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PM's youth award winner continues to blaze trail in agriculture

Thursday, January 09, 2014    

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THE 2010 recipient of the prestigious Prime Minister's Youth Award for Excellence in Agriculture, Nicholas Powell, continues to blaze a trail in the sector.

In addition to acquiring a green house, Powell, who hails from Mount Pleasant in Manchester, manages several others, and has increased his acreage to produce yam, sweet potato and cocoa.

The 27-year-old farmer has been involved in the sector from an early age and has won several other awards, including the Jamaica Agricultural Society's National Young Champion Farmer for three consecutive years -- 2010 to 2012 -- and the Inter-American Institute for Cooperation on Agriculture Award in 2012.

"I have continued to be active in agricultural production and I have expanded since 2010. I now have a 4,800 sq ft greenhouse, and my farm has increased to some 27 acres. I am also doing new crops, such as ginger, and a lot more yam, cocoa and lettuce," he told JIS News.

The young entrepreneur plans to expand the marketing of his produce internationally, but having done his research, he admits it would be challenging.

"I'm really looking to expand as it relates to the overseas market...that's something I want to tap into in the near future. But you know with overseas, you have to deal with your broker's licence to get into the market over there," Powell said.

"It's a whole new ball game. When you're talking about overseas, you have to have the right amount, so hopefully in the next couple of years, I can expand my production significantly where I can tap into the overseas market," he added.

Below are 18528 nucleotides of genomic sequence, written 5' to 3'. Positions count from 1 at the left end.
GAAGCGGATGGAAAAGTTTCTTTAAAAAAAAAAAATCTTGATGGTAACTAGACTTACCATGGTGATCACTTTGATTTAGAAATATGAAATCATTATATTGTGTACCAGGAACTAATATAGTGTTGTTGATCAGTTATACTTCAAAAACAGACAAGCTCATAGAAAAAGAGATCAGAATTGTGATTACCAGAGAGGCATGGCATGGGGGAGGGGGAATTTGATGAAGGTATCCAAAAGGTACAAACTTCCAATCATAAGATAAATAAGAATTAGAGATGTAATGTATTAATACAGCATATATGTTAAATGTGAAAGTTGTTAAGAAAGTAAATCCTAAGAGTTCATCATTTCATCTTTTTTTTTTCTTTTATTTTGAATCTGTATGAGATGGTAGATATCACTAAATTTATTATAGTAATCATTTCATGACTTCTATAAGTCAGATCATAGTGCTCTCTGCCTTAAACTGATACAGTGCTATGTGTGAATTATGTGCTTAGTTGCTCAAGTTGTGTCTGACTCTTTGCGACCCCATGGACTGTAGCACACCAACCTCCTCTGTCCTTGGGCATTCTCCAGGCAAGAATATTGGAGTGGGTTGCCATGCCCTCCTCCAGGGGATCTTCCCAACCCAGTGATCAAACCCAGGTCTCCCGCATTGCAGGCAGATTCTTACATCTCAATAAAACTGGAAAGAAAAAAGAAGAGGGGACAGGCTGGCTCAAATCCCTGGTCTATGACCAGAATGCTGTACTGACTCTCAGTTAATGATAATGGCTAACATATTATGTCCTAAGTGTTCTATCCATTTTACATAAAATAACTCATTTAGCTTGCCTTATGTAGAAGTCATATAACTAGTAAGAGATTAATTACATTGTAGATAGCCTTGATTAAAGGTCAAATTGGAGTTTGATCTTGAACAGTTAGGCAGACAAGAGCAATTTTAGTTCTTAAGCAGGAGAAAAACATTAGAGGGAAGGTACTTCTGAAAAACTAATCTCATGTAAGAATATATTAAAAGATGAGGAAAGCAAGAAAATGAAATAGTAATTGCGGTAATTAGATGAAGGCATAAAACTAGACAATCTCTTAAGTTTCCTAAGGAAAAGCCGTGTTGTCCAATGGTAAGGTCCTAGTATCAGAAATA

Powell, who in 2008 successfully completed a course in tissue culture, and was awarded a certificate by the Christiana Potato Growers Cooperative Association, hopes to incorporate this method at his farm in the future.

Tissue culture uses numerous techniques to grow and maintain plant tissues, cells and organs in a sterile and controlled environment, usually in a laboratory. He pointed out that tissue culture produces disease free plants, which can result in greater yields in production, among other benefits.

"In moving agriculture forward, it [tissue culture] is something I would want to get involved in when I've established myself enough and have enough capital to take on such a venture," Powell says.

Powell who works from nine different locations, has created employment for 20 persons to assist him with production and management.

The electrical engineering graduate from the University of Technology has implored young people with ideas for the agricultural or other sectors, to push ahead and achieve their goals.

"Whenever you stop fighting you fail to exist. People can't really stop you in life, they can only slow you down. Always look forward, not looking down," he said.

Powell, meanwhile, commended the organsers of the Prime Minister's Youth Award, noting that it is the highest award for young persons under 24 years old.

— JIS

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